The Biden administration is boosting purchases of coronavirus vaccines to deliver enough to protect 300 million Americans by the end of the summer, as it surges deliveries to states for the next three weeks following complaints of shortages and inconsistent supplies.
President Joe Biden announced the surge in deliveries to states Tuesday afternoon, along with the news that the federal government is purchasing an additional 100 million doses each of the two approved coronavirus vaccines. With existing purchases, the White House expects to be able to deliver enough of the two-dose regimens to states to vaccinate 300 million people.
The purchases from drugmakers Pfizer and Moderna come as the Biden administration is trying to ramp up vaccine production and states’ capacities to inject them into arms. Even more vaccine could be available if federal scientists approve a single-dose shot from Johnson & Johnson, which is expected to seek emergency authorization in the coming weeks.
Biden was also announcing a roughly 16% boost in deliveries to states over the coming weeks, amid complaints of shortages so severe that some vaccination sites around the U.S. had to cancel tens of thousands of appointments with people seeking their first shot.
Detailed figures posted on the Centers for Disease Control and Prevention website Tuesday showed that the government plans to make about 10.1 million first and second doses available next week, up from this week’s allotment of 8.6 million. The figures represent doses of both the Pfizer and Moderna vaccines. The increase comes amid complaints from governors and top health officials about inadequate supplies and the need for earlier and more reliable estimates of how much vaccine is on the way so that they can plan accordingly.
Seeking to those concerns, Biden was set to pledge to provide states with firm vaccine allocations three weeks ahead of delivery to allow for accurate planning for injections.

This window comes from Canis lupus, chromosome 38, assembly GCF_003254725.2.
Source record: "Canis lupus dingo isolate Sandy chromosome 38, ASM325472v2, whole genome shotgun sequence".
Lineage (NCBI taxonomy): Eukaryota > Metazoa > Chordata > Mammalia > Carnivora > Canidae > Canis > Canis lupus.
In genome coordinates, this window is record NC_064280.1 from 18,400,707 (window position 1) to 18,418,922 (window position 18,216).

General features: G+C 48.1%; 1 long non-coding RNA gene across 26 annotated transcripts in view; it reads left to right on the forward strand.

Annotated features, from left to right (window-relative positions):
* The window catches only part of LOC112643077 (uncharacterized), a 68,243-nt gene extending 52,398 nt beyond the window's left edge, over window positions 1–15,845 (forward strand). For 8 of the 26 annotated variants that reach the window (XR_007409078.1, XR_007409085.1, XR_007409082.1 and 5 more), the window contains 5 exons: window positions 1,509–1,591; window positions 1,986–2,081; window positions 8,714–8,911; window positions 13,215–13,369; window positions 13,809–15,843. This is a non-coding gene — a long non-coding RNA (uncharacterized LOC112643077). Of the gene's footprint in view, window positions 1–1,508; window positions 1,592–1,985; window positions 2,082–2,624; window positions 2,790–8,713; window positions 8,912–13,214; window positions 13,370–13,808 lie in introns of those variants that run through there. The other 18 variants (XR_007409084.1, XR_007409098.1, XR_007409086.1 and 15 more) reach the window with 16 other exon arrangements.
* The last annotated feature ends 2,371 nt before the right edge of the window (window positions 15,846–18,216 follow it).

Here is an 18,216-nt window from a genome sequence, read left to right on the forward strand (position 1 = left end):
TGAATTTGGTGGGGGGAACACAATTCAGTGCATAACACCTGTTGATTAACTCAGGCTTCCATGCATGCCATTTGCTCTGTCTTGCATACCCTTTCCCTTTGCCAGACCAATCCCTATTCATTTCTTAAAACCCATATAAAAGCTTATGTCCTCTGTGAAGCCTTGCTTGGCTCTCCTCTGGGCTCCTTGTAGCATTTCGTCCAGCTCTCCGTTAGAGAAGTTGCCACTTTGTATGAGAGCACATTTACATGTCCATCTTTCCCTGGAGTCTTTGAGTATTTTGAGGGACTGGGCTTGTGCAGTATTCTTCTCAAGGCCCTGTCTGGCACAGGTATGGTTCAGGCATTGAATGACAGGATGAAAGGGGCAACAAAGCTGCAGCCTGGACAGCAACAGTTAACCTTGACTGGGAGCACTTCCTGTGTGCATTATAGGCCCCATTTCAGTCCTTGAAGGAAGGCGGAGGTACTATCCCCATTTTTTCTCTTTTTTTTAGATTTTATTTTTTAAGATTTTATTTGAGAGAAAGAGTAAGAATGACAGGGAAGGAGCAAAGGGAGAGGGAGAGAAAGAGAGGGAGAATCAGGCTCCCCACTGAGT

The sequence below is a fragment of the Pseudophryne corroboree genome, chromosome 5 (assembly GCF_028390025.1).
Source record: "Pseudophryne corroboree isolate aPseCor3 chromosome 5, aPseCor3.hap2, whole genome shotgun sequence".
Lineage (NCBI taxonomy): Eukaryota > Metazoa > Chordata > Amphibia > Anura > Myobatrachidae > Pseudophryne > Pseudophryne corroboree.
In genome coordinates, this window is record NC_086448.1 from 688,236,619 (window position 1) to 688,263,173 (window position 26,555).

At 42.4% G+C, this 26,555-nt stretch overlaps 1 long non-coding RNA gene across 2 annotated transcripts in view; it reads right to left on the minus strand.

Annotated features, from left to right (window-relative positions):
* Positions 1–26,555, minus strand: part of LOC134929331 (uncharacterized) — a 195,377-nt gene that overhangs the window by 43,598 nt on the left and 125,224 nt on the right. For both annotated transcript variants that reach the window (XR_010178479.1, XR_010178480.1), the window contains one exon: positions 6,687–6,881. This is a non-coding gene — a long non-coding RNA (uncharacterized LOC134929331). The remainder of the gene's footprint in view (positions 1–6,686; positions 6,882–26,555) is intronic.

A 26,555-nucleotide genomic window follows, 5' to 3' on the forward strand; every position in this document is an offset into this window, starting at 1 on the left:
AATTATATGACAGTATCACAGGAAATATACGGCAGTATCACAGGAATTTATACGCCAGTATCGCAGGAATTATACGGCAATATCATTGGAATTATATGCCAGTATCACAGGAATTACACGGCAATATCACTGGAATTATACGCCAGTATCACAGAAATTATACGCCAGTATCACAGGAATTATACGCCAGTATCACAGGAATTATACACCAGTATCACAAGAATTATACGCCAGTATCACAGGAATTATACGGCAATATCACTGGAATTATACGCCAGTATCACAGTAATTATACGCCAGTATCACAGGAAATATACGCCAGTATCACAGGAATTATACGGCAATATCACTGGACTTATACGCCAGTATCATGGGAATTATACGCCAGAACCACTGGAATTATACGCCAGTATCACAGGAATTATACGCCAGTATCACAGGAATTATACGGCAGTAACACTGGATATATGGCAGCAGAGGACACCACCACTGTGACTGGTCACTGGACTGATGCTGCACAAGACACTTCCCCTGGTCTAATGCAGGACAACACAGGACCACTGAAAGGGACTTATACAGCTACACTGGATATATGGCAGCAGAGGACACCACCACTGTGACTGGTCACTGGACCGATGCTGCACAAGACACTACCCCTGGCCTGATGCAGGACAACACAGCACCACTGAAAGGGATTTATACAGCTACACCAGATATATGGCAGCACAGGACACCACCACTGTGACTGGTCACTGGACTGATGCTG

In other developments:
- An increasing number of COVID-19 vaccination sites around the U.S. are canceling appointments because of vaccine shortages in a rollout so rife with confusion that even the new CDC director admitted over the weekend that she doesn’t know exactly how many shots are in the pipeline.
- New results extend hopes for drugs that supply antibodies to fight COVID-19, suggesting they can help keep patients out of the hospital and possibly prevent illness in some uninfected people.
- Vice President Kamala Harris has received the second dose of her COVID-19 vaccine. Both she and President Joe Biden got the vaccine live on television to help alleviate public resistance to the vaccine and reassure Americans of its safety.
- “Several hundred” White House staffers have been vaccinated for COVID-19 as the Biden administration looks to create a safe workspace for the new president.
- More than 100,000 people have died in the United Kingdom after contracting the coronavirus, a year into Europe's deadliest outbreak, figures from the government showed Tuesday.
- Several gorillas at the San Diego Zoo Safari Park appear to be recovering weeks after testing positive for the coronavirus, including a silverback who received antibody treatment.
- Officials say a new Brazilian variant of the coronavirus has made its first known appearance in the United States in a person who recently traveled from Brazil to Minnesota.